A star-studded film that both entertains and makes a smart comment on our obsession with reality television
Jodie Foster directs George Clooney as Lee Gates, a financial guru and the cocky host of TV show Money Monster. Gates is an unconventional adviser who mixes song, dance and game show gimmicks with his stock market analysis and advice (the closest analogy would be the pre- and post-show analysis of Indian Premier League matches).
Patty Fenn (Julia Roberts), the producer of the show, the voice in Gates’ earpiece, is the perfect counterfoil to his high-handedness. She’s calm, in control and on the brink of moving to a new job.
The story unfolds the day after a major listed company, Ibis, has declared a “glitch" in its algorithms has led to the loss of $800 million. The chief executive officer, Walt Camby (Dominic West), due to appear as a guest on Money Monster, is said to be mid-air between Geneva and New York and therefore unable to attend the show. Unable to reach him, Patty lines up Ibis’ chief communication officer.
It seems like business as usual until a gun-wielding man named Kyle (Jack O’Connell, adequately grungy and sweaty) sneaks on to the live show set and holds Gates hostage, straps a bomb to Gates’ chest and threatens to blow him to shreds unless he gets some answers about the ‘glitch’. The man, it turns out, is a small investor who followed Gates’ tip and is now a broke victim of the big financial bust.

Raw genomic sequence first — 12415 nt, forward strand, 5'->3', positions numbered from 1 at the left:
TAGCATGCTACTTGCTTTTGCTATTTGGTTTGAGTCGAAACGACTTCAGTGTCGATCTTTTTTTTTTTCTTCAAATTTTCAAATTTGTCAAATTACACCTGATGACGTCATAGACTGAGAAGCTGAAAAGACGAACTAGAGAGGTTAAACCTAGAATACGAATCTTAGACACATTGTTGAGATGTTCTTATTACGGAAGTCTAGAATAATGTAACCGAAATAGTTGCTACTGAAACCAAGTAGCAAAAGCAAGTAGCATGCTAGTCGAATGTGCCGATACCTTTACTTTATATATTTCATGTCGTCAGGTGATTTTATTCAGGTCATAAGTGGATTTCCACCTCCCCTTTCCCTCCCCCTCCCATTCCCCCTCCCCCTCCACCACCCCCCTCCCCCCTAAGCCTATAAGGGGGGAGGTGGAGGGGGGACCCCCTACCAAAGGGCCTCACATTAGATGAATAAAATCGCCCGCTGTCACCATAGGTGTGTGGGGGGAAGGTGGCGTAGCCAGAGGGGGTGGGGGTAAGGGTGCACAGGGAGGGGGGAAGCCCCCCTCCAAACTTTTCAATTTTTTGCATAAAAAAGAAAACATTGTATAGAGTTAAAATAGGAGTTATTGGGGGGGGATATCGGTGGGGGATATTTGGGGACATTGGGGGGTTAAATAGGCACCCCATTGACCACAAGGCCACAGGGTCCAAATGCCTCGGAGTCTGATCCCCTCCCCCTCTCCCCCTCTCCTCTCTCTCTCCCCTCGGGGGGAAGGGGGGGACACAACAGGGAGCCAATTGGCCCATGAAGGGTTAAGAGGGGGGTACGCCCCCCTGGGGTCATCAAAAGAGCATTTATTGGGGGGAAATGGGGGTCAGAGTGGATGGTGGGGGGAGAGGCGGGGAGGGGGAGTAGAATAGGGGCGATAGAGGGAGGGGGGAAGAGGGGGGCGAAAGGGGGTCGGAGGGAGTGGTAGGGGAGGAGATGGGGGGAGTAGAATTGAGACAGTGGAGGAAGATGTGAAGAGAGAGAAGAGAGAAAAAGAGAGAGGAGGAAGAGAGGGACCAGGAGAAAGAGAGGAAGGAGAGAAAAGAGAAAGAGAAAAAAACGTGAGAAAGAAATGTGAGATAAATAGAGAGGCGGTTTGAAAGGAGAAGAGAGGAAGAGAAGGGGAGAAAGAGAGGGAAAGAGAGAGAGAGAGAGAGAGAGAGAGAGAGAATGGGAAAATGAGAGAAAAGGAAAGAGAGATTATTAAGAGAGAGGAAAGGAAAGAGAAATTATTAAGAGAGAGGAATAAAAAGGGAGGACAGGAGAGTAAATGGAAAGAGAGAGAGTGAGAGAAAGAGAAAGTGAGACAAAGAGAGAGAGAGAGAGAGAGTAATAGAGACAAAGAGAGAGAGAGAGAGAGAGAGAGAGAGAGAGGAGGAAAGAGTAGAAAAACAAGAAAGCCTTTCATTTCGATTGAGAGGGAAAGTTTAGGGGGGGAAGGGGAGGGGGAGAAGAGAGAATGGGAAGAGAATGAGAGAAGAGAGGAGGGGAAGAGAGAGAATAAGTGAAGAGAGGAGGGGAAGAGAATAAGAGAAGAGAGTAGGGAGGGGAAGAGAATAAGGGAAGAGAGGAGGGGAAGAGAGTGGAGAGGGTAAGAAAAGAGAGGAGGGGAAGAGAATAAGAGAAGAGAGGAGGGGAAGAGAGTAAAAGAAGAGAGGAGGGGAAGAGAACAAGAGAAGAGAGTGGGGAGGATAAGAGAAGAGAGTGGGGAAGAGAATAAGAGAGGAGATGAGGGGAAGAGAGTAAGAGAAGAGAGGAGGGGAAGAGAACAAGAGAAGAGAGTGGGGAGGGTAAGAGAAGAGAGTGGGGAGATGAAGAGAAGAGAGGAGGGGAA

Money Monster now becomes a giant reality show, watched the world over, including Korea, South Africa and Iceland. Foster does not just cut to these countries arbitrarily. Each one links in to the hedge fund fraud. The film is a smart comment on our obsession with drama, our fascination with reality TV and the irony of how it is spectacle and social media fodder but is forgotten seconds after it ends.
The hostage crisis in the TV studio is sharply edited and designed, and the tension palpable as we see Patty managing the situation from her control room and the cops strategizing from their vans outside. It becomes even more interesting when the journalists become the investigators and begin digging into the ‘glitch’.
But then the screenplay (Alan DiFiore, Jim Kouf and Jamie Linden) slides towards the farcical. Kyle and Gates are drawn into the Stockholm syndrome, with Gates beginning to empathize with how the little guy gets affected by unethical capitalist practices. What buoys up the film is Clooney’s absolute control and charisma and the chemistry and easy sparring between him and the wonderful Roberts.
Unlike The Big Short, Money Monster does not tie itself up in jargon and practices, but explores the larger conspiracy and its human impact, particularly on the small investor. Foster deftly handles tonal shifts between humour, satire and comment to deliver a timely and thrilling entertainer.